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A star Brigham Young basketball player was recently suspended from the team for engaging in premarital sex. Abstaining from premarital sex is a part of the school’s Honor Code. Brigham Young is run by the Mormon Church. It would seem obvious that most churches of all denominations would teach that sex should be reserved for marriage. We also know that premarital sex leads to pregnancy. This often happens to teens who are ill-equipped to raise a child. It also leads to increased probability of venereal disease. But a recent ruling of the Mississippi Court of Appeals makes it clear that a Judge does not have the right to impose restrictions on visitation which would prevent exposure of the children to premarital sex.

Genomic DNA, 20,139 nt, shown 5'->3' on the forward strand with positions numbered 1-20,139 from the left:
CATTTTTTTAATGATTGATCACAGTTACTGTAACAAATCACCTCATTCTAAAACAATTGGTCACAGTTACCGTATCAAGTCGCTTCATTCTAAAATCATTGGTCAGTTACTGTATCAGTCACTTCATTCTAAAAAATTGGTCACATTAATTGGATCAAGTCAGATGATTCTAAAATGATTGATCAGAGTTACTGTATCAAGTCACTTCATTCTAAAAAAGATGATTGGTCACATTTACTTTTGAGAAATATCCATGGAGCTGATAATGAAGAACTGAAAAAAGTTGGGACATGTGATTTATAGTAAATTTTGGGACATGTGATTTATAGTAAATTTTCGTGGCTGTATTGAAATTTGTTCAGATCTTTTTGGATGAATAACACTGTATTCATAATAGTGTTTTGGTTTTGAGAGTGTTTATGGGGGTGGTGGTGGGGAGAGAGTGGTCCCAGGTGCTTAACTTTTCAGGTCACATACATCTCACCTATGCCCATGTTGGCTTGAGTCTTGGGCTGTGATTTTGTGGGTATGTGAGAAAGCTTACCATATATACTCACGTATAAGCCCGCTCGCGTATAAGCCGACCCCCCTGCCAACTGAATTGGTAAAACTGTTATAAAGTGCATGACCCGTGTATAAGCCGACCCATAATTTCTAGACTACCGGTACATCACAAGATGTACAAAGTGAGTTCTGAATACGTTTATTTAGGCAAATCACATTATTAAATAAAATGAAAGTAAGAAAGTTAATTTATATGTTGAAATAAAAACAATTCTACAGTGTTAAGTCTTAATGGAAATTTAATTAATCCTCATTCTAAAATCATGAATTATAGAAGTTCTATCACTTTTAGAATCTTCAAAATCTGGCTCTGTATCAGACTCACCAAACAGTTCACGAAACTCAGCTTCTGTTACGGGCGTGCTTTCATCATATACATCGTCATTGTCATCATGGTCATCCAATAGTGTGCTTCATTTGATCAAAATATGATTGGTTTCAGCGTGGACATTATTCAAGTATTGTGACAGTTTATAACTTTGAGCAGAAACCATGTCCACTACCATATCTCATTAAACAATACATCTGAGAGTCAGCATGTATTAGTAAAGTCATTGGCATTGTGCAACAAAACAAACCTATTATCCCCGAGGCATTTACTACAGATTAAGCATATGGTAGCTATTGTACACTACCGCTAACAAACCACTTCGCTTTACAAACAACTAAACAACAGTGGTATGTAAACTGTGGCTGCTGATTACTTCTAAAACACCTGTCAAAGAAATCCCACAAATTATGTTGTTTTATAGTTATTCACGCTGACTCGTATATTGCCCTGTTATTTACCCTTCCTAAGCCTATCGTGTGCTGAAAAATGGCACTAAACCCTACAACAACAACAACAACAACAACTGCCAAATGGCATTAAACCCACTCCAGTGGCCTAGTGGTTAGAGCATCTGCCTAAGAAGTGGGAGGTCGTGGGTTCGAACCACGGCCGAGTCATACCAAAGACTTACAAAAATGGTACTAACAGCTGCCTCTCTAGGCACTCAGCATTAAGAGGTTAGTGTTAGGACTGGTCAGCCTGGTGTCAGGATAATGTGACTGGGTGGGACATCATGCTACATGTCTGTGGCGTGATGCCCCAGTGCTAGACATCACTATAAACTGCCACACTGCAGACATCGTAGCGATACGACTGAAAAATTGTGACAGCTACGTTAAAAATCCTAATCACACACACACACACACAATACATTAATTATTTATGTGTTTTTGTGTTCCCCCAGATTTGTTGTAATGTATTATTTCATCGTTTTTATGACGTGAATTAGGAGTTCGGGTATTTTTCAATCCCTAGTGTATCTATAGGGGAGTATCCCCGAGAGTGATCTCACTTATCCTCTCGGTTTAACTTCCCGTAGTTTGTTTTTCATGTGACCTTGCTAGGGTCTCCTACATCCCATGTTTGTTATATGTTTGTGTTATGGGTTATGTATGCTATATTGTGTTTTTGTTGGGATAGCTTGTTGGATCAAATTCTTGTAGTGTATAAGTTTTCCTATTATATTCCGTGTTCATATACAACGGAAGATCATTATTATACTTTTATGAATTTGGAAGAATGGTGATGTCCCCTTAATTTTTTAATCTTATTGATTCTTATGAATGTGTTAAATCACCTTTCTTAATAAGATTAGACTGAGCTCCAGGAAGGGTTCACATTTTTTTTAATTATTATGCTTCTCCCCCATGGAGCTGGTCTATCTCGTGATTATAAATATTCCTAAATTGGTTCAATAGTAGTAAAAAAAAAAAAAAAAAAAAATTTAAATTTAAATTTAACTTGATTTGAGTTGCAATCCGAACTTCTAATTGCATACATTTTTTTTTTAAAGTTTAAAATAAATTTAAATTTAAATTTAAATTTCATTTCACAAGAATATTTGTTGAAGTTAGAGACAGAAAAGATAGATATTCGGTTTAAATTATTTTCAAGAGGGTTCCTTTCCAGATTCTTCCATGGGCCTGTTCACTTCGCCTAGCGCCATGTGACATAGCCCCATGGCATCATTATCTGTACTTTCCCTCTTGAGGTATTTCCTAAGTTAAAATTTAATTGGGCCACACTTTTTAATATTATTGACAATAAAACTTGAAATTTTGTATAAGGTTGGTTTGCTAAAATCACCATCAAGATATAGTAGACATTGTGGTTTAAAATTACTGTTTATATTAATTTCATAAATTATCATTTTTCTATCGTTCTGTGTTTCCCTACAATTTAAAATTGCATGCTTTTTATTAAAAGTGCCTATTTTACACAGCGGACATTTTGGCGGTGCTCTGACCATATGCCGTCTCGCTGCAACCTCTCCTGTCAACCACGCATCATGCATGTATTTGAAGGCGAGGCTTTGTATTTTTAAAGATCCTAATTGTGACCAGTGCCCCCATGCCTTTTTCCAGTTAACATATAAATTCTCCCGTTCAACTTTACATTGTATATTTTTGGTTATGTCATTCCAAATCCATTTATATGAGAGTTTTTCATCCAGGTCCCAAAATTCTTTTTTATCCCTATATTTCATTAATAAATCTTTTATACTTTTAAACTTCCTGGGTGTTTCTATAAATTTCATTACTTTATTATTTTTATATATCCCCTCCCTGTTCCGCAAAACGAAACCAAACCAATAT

In Howell v. Howell, No. 2009-CA-01509-COA (Decided March 1, 2011), the Court of Appeals reversed a ruling by a Chancellor which prohibited a father from exercising visitation with his teenaged daughter while his girlfriend was also spending the night. The Court held that a Court cannot restrict visitation without a finding that the restrictions are necessitated by some adverse affect on the child. On the one hand, it seems commendable that the Court of Appeals is taking a position that government should not unnecessarily intervene in peoples lives. On the other hand, is it not also the place of the Courts to advance sound moral upbringing? Could it not also be said that allowing the child to be exposed by her father to premarital sex would be setting her up with a belief system that would expose her to her own unwanted teen pregnancy or venereal disease, not to mention the fact that fornication is technically still a crime in Mississippi?